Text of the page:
The dazzling streak of blonde hair, the piercing scream with every shot of the ball and the full house on Centre Court — Maria Sharapova certainly makes her presence felt.
The Russian tennis player is a true superstar and you get that feeling almost as soon as she steps onto the centre court at Wimbledon during her second round match against Laura Robson of Great Britain at the Olympics on Tuesday.
The crowd here loves Sharapova. The crowds everywhere do. She is a big draw, as much for her ability as for her looks. Sharapova’s arrival on court is greeted with applause — loud cheers ring out from every corner of Centre Court. In a period of hush, wolf-whistles ring out, followed by titters of laughter.
“The crowds [here] are different,” said Sharapova later. “They are more wilder,” she said with a grin. “There are a lot more flags as well.”
Most of those on Tuesday were British ones as Sharapova was turning out against the great British hope in the women’s draw, Laura Robson.
The support was primarily for her opponent and chorus cheers of “Laura, Laura” rang out frequently. Outside people sported Britain flags as they chewed on Yorkshire hogs and strawberries and creams. There was a crying baby too, a strictly forbidden transgression during actual Wimbledon games.
“I could hear a few people shouting my name in Russian, but obviously less since I was playing Robson,” said Sharapova.
In the mixed zones later, Sharapova was the only athlete who did not speak to the press. She flashed a winning smile and walked past. The journalists were informed that there would be a press conference — in 40 minutes. Novak Djokovic and Andy Murray had spoken immediately after their matches. This would be a departure from tradition. No one really complained though.
At the press conference Sharapova was on time, and girlishly charming.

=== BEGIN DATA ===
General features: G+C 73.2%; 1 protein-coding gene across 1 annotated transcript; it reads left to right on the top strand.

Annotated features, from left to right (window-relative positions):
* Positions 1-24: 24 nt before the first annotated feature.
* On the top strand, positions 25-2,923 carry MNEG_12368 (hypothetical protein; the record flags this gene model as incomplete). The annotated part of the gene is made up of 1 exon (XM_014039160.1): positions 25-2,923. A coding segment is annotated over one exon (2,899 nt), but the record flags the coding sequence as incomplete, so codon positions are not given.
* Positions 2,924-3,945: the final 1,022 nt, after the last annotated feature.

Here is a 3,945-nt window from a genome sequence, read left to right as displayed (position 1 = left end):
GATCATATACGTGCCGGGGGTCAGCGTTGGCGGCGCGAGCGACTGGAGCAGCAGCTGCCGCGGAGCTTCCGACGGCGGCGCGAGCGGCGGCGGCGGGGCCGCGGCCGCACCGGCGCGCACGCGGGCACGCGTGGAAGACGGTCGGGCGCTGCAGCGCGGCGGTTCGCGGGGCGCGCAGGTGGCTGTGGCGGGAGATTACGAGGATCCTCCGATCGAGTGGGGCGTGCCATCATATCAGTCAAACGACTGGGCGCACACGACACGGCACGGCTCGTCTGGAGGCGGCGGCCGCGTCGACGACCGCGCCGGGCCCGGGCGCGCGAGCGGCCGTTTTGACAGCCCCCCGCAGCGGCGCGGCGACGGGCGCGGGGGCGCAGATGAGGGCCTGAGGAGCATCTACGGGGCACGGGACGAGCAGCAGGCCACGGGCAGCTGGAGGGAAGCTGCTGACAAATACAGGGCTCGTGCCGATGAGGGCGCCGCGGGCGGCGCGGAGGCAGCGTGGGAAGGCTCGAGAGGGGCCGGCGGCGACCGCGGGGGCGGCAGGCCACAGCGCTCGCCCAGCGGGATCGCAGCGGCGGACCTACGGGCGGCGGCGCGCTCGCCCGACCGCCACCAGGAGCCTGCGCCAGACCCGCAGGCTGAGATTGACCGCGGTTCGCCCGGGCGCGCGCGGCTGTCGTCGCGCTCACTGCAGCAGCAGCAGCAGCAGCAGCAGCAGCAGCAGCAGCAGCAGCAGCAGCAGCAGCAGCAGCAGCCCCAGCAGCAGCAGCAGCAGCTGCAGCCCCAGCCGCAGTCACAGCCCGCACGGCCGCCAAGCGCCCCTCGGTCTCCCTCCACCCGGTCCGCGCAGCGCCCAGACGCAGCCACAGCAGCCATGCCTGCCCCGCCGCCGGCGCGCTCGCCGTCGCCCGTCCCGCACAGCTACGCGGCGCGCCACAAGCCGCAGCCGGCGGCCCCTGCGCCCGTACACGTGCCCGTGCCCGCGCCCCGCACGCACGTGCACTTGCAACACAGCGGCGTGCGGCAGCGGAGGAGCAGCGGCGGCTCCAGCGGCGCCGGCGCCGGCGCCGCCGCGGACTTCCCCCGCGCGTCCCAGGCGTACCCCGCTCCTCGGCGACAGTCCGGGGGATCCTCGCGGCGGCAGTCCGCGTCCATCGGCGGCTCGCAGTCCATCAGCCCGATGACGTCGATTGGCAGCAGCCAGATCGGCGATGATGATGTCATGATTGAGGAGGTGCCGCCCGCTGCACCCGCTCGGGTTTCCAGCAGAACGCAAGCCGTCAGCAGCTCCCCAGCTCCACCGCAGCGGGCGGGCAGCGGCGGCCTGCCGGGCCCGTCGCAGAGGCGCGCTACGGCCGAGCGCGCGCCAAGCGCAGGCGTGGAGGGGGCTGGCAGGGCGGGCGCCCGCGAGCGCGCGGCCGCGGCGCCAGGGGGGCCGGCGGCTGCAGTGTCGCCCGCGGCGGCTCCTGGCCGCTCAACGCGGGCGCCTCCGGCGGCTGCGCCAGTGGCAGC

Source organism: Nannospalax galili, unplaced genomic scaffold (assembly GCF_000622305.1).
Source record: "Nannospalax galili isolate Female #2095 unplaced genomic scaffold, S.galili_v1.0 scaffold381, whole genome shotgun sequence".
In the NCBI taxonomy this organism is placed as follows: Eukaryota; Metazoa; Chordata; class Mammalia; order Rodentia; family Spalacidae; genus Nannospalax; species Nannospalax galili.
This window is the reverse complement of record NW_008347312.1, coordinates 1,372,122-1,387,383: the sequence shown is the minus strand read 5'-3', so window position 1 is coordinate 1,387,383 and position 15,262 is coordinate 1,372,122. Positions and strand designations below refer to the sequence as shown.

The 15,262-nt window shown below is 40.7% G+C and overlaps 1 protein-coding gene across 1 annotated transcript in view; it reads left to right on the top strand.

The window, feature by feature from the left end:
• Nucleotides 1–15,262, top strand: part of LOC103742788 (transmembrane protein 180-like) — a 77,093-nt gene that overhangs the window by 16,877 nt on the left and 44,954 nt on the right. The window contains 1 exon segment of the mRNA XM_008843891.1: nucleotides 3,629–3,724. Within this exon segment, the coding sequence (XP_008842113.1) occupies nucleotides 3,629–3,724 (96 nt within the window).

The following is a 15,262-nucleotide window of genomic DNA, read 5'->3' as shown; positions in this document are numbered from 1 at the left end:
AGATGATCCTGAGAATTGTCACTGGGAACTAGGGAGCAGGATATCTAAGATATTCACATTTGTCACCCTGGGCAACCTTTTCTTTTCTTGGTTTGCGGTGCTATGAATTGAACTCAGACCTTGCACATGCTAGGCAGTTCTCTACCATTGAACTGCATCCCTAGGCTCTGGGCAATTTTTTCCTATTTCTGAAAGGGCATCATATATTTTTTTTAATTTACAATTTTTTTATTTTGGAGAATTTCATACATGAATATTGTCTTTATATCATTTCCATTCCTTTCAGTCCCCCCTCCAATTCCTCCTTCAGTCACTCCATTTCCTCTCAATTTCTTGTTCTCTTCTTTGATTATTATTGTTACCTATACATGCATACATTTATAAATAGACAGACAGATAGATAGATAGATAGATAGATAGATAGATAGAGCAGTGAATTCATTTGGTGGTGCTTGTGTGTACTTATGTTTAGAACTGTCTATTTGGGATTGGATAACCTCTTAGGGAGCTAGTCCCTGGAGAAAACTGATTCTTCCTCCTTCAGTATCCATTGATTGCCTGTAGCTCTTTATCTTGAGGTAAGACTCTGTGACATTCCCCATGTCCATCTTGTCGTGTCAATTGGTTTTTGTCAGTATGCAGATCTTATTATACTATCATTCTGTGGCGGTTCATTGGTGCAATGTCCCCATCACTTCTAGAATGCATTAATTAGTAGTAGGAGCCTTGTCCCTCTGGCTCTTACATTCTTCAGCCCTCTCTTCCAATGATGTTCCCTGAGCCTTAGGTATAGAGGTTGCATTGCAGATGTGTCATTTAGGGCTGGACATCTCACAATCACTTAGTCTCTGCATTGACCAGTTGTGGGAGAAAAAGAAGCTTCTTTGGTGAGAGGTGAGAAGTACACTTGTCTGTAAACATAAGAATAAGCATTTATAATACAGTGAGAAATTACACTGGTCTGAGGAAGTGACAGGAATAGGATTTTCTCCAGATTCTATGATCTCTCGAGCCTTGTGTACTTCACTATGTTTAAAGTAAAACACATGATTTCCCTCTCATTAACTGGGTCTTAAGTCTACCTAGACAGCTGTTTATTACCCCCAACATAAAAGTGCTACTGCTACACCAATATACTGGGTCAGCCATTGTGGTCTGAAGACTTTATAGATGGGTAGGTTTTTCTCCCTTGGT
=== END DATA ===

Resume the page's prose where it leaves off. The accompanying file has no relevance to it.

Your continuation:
She was full of praise for Robson, who gave her a good run for her money.
“You certainly see the little improvements she’s made. I’m sure she has a bright future ahead of her.”
Sharapova speaks with a marked American accent, a product of moving at an early age to Florida to take part in the Nick Bollettieri Tennis Academy, which churned out players like Andre Agassi and Monica Seles.
You can also tell that she is just 25; she often uses choice colloquialisms.
“I am like, wow! This is different,” she said while explaining how the Olympics in Wimbledon feel different from the actual thing. “You have the tradition of Wimbledon where everyone wears white, so you know what to expect. This is completely different. I mean, the streets are like one way all of a sudden, there are barricades, more security.”
The living arrangements too are very different and more to her liking, especially as she is often fighting and winning the battle to stay on top of the food line.
“All of us, the Russian team, get together at the official Russian house, and we have dinners together. We have a few cooks that have come from Ukraine, which has been the best part,” she said. Then looking sheepish, she continued: “I’m the first one in line for the food all the time (smiling). I get it when it’s warm. That’s been great.”
Sharapova is more serious when asked about how she felt while bearing her country’s flag during the opening ceremony. Her relationship with Russia has not always been the best in the past. But when she answers you can see that being chosen to be flag-bearer is something that meant a lot to her.
“It was lighter than I thought,” she said smiling. “The ceremony is something I’ll cherish for the rest of my life. Growing up, I was watching the opening ceremony and I loved the hats and the berets they wore. I don’t remember who was carrying the flag then but I thought it was so cool. I thought, hey maybe one day I could do that.” And now she has.
-With The Daily Star input